« السابقةمتابعة »
BY THE LATE
JOHN FARQUHAR, M. A.
MINISTER AT NIGG.
GEORGE CAMPBELL, D.D.
PRINCIPAL OF MARISCHAL COLLEGE:
ALEXANDER GERARD, D. D.
PROFESSOR OF DIVINITY IN KING'S COLLEGE, ABERDEEN.
THE FOURTH EDITION.
PRINTED FOR T. CADELL, IN THE STRAND.
IT will not be improper to acquaint the reader, that the author of the following Sermons did not compose them with a view to their publication. So far from it, that the greater part of them had been so hastily written, that the copies were in many places fcarce legible, and fome of the best of them in the judgment of the publishers, which they could not refuse a place in this collection, either had been left unfinished at first, or have been mutilated fince by accident. Thefe, however, they choose to lay before the public, in the condition in which they found them, rather than by fupplying fuch defects, to use what they thought an undue liberty with their deceafed friend, whofe manner and fentiments were very much his own. The only merit they claim is the arrangement of them, and the correction of fome trifling negligences in the language. Whether they have done right in publishing them, the
the public itself will judge. The best apology they have to offer, is their own persua¬ fion that these difcourfes, with all their im¬ perfections, have great merit, and may be
of confiderable use.
Mr. Farquhar's character they need not here attempt to delineate. To the judicious and attentive reader fuch an attempt would be unneceffary. He will difcover it in this volume very strongly marked. Never did any performance exhibit a more genuine tranfcript of the difpofition and fentiments of its author, than this does of the difpofition and fentiments of that valuable and amiable man. It is much to be regretted, that it had not the advantage of his own correction and review. But as it is, and with all the inequality in respect of compofition, that may be obferved in these fermons, a good judge will not be at a loss to discern in the preacher an eminent clearnefs of apprehenfion, correctness of tafte, a lively imagination, and delicate fenfibility to all the finest feelings of which human nature is fufceptible.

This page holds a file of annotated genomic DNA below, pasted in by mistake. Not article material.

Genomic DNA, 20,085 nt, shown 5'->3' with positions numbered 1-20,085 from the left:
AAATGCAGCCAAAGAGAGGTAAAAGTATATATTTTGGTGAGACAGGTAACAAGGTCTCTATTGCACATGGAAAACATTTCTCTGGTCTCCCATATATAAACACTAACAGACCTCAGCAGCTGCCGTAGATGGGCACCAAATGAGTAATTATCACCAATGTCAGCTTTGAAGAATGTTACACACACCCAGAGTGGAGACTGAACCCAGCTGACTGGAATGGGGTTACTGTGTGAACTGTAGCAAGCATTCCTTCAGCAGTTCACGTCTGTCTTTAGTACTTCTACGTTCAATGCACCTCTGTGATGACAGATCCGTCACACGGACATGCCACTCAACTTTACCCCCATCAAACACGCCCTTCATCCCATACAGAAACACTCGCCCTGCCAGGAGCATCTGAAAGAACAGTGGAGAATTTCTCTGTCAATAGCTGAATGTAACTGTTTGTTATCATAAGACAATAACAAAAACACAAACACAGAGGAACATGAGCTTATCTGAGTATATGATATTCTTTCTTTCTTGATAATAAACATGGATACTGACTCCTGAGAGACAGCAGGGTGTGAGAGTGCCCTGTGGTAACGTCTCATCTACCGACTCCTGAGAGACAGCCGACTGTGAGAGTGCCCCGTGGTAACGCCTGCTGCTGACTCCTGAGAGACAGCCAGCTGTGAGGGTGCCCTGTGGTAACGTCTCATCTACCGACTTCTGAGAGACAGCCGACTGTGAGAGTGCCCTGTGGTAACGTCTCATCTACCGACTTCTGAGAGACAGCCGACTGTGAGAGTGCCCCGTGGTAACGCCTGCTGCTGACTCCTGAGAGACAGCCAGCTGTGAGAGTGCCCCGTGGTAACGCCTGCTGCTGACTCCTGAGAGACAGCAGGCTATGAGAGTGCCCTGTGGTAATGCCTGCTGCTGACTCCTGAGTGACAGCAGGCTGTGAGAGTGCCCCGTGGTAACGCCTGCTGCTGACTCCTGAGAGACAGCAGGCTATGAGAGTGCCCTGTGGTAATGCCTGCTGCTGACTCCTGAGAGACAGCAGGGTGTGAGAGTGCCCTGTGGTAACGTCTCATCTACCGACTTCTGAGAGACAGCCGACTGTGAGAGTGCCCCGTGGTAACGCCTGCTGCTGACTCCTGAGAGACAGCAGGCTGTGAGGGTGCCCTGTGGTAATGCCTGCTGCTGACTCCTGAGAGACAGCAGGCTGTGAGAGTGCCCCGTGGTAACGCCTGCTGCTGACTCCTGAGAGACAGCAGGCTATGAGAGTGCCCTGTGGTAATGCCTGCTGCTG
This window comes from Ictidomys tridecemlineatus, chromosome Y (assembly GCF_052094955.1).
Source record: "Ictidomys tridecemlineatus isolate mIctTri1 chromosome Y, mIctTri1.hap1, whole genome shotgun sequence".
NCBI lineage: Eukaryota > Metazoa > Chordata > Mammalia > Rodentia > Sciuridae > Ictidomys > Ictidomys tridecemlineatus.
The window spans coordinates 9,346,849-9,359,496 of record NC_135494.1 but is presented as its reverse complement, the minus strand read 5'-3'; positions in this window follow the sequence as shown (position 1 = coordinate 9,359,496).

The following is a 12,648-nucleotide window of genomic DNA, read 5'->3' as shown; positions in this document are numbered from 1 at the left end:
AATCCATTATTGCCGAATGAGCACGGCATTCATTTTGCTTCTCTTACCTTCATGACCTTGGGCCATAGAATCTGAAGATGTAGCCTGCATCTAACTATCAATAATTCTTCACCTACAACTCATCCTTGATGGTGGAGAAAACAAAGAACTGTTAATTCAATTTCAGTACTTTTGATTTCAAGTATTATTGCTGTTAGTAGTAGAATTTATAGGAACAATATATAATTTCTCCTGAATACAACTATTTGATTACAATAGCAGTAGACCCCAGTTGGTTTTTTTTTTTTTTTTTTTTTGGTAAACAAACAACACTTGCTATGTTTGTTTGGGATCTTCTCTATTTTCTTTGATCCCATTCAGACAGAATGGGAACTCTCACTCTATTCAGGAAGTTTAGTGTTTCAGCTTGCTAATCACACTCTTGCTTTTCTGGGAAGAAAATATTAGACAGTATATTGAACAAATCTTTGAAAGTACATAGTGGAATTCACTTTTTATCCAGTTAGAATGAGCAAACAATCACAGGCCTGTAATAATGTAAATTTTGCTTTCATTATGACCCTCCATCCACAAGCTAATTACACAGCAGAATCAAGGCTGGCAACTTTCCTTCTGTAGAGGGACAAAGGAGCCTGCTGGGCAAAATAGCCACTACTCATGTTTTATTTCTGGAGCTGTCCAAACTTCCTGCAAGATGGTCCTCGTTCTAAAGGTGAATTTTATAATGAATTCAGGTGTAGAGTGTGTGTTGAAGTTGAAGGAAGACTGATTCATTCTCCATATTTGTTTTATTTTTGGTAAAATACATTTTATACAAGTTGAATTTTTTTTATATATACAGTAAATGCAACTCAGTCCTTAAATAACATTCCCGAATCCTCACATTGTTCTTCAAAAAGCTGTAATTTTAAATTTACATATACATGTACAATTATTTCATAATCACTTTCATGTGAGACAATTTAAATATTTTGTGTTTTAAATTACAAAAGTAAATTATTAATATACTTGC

1 THESS. V. 16.
JOHN XV. 15.
Henceforth I call you not fervants, for the fervant knoweth not what his Lord doth: but I have called you friends. P. 26
And Hazael faid, But what, is thy fervant a dog, that he should do this great thing?
Aers xxiv. 25.
And as he reafoned of righteousness, temperance, and judgment to come, Felix trembled.
PSALM 1xxiii. 28.
But it is good for me to draw near to God. P. 83.